In the spring of 1861, Sullivan Ballou was a 32 year Major of the Second Regiment, Rhode Island Volunteers. He was a man who had overcome his own family's poverty and had achieved significant status as a lawyer and state representative in his young life. He married his wife, Sarah, and they had two young boys, Edgar and Willie. When the war between the states became unavoidable, Sullivan volunteered out of a deep sense of love for his country and a unique conviction of honorable manhood.
We know about Sullivan Ballou today because of a letter he wrote to his wife Sarah. He, like many other soldiers, wrote a letter in the event of his death. It was never mailed home but it was found among his things and faithfully and sadly delivered. Soldiers still write these letters. They express his deepest values and his deepest love with the hope, dim as it may be, that it would never need to be read. From the date of its writing, we know that Sullivan penned it just days before the first major engagement of the Civil War, the battle of Bull Run.
The letter, when read, has a haunting beauty. There is a sense that you are reading something ultimately personal and that you should not be reading it. Yet, there is something gloriously inspiring about a man's love for his wife, children and country. People don't speak or write that way anymore, but after reading it, you will wish it was still a practice. Sullivan Ballou could be dismissed as a mere romantic, the product of his gilded age. I rather believe that, hidden in the dusty stack of history, he is an example of honorable manhood and thus worth reading.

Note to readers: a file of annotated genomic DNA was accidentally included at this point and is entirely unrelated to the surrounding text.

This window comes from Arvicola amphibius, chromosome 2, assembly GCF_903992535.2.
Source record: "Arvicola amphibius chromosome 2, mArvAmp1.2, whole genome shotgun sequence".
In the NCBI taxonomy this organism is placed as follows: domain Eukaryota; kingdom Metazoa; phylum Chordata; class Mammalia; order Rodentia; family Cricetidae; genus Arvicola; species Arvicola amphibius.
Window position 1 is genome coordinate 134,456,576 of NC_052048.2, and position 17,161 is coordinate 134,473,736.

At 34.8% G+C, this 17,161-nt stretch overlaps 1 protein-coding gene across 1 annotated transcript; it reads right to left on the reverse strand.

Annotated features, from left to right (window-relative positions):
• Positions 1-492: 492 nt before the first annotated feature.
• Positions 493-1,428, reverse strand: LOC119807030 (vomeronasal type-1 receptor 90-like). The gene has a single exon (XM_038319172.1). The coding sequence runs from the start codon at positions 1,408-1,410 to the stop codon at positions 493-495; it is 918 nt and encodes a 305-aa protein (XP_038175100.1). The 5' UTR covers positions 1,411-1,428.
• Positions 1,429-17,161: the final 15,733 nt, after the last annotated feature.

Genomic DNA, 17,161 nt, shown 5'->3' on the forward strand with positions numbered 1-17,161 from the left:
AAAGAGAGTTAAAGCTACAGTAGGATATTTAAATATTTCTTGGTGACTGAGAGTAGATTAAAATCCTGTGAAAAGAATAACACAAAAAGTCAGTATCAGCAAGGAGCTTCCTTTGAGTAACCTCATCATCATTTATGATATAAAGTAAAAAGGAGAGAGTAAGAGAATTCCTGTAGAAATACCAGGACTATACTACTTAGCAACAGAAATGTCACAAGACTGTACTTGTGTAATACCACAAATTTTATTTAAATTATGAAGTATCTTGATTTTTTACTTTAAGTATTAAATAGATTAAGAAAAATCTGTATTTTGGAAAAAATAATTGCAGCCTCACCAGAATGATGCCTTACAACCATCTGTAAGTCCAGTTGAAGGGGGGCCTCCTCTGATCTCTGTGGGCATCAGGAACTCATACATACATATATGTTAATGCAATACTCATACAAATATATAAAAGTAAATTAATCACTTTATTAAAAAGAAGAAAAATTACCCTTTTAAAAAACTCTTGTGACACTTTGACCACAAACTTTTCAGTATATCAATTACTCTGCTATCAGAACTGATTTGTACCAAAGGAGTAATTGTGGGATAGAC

Sullivan Ballou wrote this letter on July 14, 1861, waiting for orders to move out to the Virginia town of Manassas, where he and twenty-seven of his men would die one week later. The letter was retrieved from his things by the Governor of Rhode Island and delivered to his wife Sarah.